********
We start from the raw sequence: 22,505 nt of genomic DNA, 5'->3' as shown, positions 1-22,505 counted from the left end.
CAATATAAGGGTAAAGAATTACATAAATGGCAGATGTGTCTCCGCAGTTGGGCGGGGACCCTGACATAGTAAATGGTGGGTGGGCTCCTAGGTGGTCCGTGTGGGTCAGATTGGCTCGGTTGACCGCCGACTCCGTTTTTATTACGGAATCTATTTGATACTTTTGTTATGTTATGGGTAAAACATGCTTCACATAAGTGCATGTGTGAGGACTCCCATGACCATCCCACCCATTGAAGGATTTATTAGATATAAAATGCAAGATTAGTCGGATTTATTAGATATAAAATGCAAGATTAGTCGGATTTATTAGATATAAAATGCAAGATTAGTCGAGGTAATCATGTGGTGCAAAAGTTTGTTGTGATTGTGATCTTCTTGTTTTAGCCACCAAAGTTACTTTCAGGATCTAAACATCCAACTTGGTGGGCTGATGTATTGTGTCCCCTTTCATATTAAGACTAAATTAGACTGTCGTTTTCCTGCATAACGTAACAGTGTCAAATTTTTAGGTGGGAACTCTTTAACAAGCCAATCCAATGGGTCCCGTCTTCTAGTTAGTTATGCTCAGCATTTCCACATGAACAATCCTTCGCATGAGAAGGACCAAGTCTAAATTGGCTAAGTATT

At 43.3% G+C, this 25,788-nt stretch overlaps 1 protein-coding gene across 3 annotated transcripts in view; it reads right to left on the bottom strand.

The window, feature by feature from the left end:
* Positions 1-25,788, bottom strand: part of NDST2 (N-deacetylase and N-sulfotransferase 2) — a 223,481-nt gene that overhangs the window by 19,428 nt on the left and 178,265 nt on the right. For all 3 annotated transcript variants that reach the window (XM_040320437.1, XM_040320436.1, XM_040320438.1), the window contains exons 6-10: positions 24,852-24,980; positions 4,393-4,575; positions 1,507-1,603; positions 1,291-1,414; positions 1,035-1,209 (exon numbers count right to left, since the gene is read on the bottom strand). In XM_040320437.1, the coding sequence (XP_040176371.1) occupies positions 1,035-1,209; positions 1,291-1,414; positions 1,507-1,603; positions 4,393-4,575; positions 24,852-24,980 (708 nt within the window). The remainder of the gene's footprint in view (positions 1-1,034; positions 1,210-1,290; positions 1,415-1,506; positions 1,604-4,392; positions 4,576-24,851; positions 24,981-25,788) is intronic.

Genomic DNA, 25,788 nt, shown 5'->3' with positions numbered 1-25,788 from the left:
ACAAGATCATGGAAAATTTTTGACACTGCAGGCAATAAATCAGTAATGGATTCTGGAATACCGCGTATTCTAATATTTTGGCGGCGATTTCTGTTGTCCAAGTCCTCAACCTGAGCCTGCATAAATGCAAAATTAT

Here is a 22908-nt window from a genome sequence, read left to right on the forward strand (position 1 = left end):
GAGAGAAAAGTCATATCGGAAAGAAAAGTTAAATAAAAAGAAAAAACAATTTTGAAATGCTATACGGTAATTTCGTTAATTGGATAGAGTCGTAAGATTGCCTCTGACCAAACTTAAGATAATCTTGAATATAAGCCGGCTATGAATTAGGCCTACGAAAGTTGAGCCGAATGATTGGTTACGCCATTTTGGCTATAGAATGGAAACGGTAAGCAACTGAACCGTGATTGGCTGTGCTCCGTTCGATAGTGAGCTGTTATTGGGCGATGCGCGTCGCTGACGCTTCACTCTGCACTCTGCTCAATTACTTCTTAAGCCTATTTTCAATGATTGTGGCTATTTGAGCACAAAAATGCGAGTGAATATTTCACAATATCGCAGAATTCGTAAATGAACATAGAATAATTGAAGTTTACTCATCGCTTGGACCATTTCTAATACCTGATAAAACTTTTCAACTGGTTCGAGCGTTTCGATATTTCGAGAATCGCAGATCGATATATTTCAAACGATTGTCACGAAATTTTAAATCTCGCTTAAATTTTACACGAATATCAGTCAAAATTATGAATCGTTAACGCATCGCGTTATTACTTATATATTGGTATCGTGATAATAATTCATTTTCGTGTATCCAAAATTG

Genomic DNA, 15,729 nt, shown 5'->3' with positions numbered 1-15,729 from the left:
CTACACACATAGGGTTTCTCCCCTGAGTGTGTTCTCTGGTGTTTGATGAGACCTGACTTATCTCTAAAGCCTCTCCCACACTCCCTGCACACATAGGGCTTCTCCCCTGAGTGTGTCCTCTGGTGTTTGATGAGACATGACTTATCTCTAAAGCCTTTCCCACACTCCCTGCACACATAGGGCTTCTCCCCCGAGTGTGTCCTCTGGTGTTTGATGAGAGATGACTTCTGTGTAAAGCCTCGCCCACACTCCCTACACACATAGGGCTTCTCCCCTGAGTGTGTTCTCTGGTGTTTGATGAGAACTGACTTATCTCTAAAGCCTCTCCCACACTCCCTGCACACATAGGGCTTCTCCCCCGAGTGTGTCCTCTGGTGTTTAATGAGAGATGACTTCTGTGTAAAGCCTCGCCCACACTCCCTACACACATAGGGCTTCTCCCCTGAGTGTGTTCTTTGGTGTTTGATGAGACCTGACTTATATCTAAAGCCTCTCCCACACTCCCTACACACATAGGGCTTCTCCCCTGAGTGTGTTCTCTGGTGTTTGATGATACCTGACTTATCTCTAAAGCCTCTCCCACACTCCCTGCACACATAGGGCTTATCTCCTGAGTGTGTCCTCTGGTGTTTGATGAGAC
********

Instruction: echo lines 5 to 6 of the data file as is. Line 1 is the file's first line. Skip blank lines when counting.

* Positions 1-25,788, bottom strand: part of NDST2 (N-deacetylase and N-sulfotransferase 2) — a 223,481-nt gene that overhangs the window by 19,428 nt on the left and 178,265 nt on the right. For all 3 annotated transcript variants that reach the window (XM_040320437.1, XM_040320436.1, XM_040320438.1), the window contains exons 6-10: positions 24,852-24,980; positions 4,393-4,575; positions 1,507-1,603; positions 1,291-1,414; positions 1,035-1,209 (exon numbers count right to left, since the gene is read on the bottom strand). In XM_040320437.1, the coding sequence (XP_040176371.1) occupies positions 1,035-1,209; positions 1,291-1,414; positions 1,507-1,603; positions 4,393-4,575; positions 24,852-24,980 (708 nt within the window). The remainder of the gene's footprint in view (positions 1-1,034; positions 1,210-1,290; positions 1,415-1,506; positions 1,604-4,392; positions 4,576-24,851; positions 24,981-25,788) is intronic.

Genomic DNA, 25,788 nt, shown 5'->3' with positions numbered 1-25,788 from the left: